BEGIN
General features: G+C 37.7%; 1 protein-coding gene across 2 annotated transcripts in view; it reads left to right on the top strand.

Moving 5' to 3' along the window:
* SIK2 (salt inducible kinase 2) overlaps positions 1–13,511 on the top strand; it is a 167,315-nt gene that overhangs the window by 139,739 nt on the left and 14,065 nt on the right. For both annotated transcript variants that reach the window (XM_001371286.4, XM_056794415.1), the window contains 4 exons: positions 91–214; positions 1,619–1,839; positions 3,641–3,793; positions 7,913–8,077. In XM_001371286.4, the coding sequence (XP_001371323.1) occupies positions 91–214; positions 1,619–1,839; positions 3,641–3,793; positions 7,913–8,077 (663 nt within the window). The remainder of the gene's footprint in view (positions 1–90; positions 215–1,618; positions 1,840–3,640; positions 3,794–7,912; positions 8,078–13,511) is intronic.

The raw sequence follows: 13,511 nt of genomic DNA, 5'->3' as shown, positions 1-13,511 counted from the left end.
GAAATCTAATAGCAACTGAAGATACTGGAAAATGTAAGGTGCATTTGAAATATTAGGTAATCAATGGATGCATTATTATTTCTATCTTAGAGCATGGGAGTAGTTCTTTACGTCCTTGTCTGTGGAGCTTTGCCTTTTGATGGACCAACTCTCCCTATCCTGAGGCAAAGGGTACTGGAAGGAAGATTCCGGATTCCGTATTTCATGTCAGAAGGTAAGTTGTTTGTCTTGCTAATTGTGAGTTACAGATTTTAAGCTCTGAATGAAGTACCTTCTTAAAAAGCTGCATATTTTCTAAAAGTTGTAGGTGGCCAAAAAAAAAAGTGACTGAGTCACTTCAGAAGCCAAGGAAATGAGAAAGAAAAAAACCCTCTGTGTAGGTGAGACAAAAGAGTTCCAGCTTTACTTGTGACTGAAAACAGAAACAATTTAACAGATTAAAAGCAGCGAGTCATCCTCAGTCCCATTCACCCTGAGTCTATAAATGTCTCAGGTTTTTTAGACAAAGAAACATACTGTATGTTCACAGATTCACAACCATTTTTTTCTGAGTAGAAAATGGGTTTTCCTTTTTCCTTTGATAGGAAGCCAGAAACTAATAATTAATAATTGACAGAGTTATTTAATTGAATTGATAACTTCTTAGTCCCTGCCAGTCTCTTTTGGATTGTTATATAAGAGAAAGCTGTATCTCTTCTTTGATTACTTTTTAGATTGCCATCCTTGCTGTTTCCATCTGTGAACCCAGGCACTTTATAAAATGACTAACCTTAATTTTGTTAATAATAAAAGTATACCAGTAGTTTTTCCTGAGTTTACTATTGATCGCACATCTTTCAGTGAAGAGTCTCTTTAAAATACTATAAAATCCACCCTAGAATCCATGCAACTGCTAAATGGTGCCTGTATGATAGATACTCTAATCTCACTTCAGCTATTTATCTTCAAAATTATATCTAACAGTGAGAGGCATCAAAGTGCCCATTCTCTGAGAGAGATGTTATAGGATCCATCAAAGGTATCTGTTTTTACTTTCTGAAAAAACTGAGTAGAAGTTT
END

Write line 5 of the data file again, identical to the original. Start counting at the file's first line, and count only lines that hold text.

GAAATCTAATAGCAACTGAAGATACTGGAAAATGTAAGGTGCATTTGAAATATTAGGTAATCAATGGATGCATTATTATTTCTATCTTAGAGCATGGGAGTAGTTCTTTACGTCCTTGTCTGTGGAGCTTTGCCTTTTGATGGACCAACTCTCCCTATCCTGAGGCAAAGGGTACTGGAAGGAAGATTCCGGATTCCGTATTTCATGTCAGAAGGTAAGTTGTTTGTCTTGCTAATTGTGAGTTACAGATTTTAAGCTCTGAATGAAGTACCTTCTTAAAAAGCTGCATATTTTCTAAAAGTTGTAGGTGGCCAAAAAAAAAAGTGACTGAGTCACTTCAGAAGCCAAGGAAATGAGAAAGAAAAAAACCCTCTGTGTAGGTGAGACAAAAGAGTTCCAGCTTTACTTGTGACTGAAAACAGAAACAATTTAACAGATTAAAAGCAGCGAGTCATCCTCAGTCCCATTCACCCTGAGTCTATAAATGTCTCAGGTTTTTTAGACAAAGAAACATACTGTATGTTCACAGATTCACAACCATTTTTTTCTGAGTAGAAAATGGGTTTTCCTTTTTCCTTTGATAGGAAGCCAGAAACTAATAATTAATAATTGACAGAGTTATTTAATTGAATTGATAACTTCTTAGTCCCTGCCAGTCTCTTTTGGATTGTTATATAAGAGAAAGCTGTATCTCTTCTTTGATTACTTTTTAGATTGCCATCCTTGCTGTTTCCATCTGTGAACCCAGGCACTTTATAAAATGACTAACCTTAATTTTGTTAATAATAAAAGTATACCAGTAGTTTTTCCTGAGTTTACTATTGATCGCACATCTTTCAGTGAAGAGTCTCTTTAAAATACTATAAAATCCACCCTAGAATCCATGCAACTGCTAAATGGTGCCTGTATGATAGATACTCTAATCTCACTTCAGCTATTTATCTTCAAAATTATATCTAACAGTGAGAGGCATCAAAGTGCCCATTCTCTGAGAGAGATGTTATAGGATCCATCAAAGGTATCTGTTTTTACTTTCTGAAAAAACTGAGTAGAAGTTT